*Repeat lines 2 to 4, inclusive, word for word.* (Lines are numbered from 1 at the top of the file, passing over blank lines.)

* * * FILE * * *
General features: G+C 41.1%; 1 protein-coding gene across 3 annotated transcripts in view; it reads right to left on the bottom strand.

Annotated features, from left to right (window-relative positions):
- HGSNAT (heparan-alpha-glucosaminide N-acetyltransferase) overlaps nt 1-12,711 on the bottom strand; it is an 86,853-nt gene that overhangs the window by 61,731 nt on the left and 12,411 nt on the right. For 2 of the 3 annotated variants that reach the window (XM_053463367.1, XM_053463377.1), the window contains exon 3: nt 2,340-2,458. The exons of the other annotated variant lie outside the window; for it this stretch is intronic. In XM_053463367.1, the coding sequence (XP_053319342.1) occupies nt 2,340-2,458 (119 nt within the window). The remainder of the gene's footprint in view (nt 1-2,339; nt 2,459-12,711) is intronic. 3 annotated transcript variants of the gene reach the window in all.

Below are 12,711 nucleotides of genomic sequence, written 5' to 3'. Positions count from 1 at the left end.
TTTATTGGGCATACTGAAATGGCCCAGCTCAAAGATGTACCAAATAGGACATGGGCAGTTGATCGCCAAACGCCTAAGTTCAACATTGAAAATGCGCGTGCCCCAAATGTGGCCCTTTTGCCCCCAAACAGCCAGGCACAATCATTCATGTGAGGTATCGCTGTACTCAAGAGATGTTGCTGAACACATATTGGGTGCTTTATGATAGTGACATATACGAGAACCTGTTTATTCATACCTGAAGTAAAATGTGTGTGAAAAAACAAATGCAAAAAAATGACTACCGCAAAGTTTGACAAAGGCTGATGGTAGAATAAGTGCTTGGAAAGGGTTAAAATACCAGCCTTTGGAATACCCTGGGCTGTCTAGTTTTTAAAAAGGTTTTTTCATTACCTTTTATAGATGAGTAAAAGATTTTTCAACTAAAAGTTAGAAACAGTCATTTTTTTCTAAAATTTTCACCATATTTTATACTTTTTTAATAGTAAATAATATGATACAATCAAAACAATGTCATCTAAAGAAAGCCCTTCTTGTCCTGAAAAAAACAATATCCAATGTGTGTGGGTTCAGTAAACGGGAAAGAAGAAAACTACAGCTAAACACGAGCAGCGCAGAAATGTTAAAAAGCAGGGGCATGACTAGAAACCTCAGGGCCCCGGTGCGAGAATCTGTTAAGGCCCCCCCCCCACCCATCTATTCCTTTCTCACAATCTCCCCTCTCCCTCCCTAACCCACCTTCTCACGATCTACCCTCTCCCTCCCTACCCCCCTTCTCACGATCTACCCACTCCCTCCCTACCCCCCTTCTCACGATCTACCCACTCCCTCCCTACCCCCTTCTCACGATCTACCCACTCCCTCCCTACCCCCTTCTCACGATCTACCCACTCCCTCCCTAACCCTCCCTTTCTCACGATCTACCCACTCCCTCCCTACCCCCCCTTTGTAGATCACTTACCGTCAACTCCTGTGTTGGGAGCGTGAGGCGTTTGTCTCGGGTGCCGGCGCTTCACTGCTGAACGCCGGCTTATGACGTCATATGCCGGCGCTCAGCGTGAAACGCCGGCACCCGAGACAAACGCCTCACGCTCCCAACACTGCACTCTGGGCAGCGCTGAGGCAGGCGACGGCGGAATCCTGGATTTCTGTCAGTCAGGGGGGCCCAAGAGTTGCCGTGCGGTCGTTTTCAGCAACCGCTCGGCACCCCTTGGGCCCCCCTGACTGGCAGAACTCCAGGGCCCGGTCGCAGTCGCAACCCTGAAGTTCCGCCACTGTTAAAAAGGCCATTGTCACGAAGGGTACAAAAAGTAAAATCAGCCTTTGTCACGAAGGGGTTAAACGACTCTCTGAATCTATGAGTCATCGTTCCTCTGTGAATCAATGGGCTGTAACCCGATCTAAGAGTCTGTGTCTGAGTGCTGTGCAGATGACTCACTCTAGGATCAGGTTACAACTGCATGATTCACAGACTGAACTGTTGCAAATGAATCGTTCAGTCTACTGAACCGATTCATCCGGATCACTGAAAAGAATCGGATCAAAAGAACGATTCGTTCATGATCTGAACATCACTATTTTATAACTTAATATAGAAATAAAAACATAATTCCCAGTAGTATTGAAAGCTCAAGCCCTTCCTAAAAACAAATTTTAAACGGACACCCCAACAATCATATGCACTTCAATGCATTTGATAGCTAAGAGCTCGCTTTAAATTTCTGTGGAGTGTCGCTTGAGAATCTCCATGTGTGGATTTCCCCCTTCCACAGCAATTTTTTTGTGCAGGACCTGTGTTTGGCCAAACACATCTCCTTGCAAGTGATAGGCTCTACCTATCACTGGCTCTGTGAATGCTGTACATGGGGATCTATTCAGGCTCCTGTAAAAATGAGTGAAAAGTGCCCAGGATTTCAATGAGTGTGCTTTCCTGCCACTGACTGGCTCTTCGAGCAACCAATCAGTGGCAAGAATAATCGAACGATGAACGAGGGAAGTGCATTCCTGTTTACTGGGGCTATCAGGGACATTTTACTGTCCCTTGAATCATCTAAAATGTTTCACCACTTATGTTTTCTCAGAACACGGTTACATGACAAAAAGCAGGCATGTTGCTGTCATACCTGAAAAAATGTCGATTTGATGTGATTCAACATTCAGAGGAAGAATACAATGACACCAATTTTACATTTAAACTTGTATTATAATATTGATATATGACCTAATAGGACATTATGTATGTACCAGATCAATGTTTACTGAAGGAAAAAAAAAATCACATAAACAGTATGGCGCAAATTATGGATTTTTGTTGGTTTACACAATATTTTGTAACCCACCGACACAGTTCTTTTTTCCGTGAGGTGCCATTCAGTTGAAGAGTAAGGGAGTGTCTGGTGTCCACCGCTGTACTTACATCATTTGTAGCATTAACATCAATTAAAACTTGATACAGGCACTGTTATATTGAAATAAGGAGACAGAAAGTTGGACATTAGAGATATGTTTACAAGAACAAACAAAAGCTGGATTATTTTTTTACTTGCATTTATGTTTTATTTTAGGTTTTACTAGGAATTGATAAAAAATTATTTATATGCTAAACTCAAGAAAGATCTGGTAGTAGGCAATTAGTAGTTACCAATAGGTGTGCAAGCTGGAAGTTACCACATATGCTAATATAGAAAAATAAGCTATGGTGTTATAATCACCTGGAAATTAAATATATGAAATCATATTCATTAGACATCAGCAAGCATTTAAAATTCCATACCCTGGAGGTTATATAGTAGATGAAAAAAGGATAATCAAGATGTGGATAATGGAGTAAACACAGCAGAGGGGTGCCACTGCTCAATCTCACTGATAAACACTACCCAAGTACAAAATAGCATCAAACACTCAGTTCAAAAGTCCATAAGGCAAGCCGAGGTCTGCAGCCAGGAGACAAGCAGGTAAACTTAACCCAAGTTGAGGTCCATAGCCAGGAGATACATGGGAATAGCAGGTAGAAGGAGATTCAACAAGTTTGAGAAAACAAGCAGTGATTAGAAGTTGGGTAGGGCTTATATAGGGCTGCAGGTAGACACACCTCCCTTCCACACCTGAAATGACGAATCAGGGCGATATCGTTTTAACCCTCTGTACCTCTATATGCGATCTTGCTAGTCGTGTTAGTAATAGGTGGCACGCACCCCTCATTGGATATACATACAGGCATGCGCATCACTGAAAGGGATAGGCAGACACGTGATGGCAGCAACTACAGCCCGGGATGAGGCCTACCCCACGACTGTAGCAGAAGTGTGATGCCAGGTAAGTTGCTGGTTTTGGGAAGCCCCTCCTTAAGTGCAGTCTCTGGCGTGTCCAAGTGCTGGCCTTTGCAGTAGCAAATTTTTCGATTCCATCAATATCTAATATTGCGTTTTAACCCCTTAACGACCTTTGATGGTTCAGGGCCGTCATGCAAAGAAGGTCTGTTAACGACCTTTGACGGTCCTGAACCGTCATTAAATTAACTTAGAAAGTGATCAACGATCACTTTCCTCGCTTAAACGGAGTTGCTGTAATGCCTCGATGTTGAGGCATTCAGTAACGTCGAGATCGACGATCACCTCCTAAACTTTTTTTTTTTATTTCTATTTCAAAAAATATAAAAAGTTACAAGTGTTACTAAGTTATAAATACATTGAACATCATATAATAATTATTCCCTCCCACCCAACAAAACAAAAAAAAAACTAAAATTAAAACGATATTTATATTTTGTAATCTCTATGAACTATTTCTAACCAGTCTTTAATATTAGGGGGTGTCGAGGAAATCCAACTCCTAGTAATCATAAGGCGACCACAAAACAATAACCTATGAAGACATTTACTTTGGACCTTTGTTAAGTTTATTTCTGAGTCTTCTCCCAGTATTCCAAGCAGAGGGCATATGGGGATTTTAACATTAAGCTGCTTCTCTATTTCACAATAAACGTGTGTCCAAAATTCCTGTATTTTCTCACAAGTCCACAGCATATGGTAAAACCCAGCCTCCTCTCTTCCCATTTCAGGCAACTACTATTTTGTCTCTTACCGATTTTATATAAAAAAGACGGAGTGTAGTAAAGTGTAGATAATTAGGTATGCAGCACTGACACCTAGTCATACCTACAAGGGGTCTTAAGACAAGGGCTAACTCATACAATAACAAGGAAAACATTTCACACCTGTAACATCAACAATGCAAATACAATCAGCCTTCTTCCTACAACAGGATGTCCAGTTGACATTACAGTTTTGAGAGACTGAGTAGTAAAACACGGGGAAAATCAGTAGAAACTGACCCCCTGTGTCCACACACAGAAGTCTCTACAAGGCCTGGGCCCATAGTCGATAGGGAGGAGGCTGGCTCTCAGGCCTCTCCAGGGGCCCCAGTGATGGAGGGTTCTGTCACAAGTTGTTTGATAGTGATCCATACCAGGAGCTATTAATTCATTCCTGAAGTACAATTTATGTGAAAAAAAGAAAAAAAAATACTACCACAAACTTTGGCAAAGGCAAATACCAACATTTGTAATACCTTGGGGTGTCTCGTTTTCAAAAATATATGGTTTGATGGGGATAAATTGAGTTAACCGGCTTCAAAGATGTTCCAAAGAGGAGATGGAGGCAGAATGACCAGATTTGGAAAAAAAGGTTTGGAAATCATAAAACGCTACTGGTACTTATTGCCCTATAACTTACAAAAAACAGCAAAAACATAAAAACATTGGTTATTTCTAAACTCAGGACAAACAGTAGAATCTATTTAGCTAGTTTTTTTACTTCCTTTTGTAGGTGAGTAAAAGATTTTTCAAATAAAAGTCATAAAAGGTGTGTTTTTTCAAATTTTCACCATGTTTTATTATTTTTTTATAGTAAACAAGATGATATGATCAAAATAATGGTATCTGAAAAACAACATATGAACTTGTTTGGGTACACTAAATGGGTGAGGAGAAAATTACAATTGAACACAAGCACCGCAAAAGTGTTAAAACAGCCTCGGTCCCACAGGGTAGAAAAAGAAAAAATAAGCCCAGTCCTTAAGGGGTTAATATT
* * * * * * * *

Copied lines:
Annotated features, from left to right (window-relative positions):
- HGSNAT (heparan-alpha-glucosaminide N-acetyltransferase) overlaps nt 1-12,711 on the bottom strand; it is an 86,853-nt gene that overhangs the window by 61,731 nt on the left and 12,411 nt on the right. For 2 of the 3 annotated variants that reach the window (XM_053463367.1, XM_053463377.1), the window contains exon 3: nt 2,340-2,458. The exons of the other annotated variant lie outside the window; for it this stretch is intronic. In XM_053463367.1, the coding sequence (XP_053319342.1) occupies nt 2,340-2,458 (119 nt within the window). The remainder of the gene's footprint in view (nt 1-2,339; nt 2,459-12,711) is intronic. 3 annotated transcript variants of the gene reach the window in all.

Below are 12,711 nucleotides of genomic sequence, written 5' to 3'. Positions count from 1 at the left end.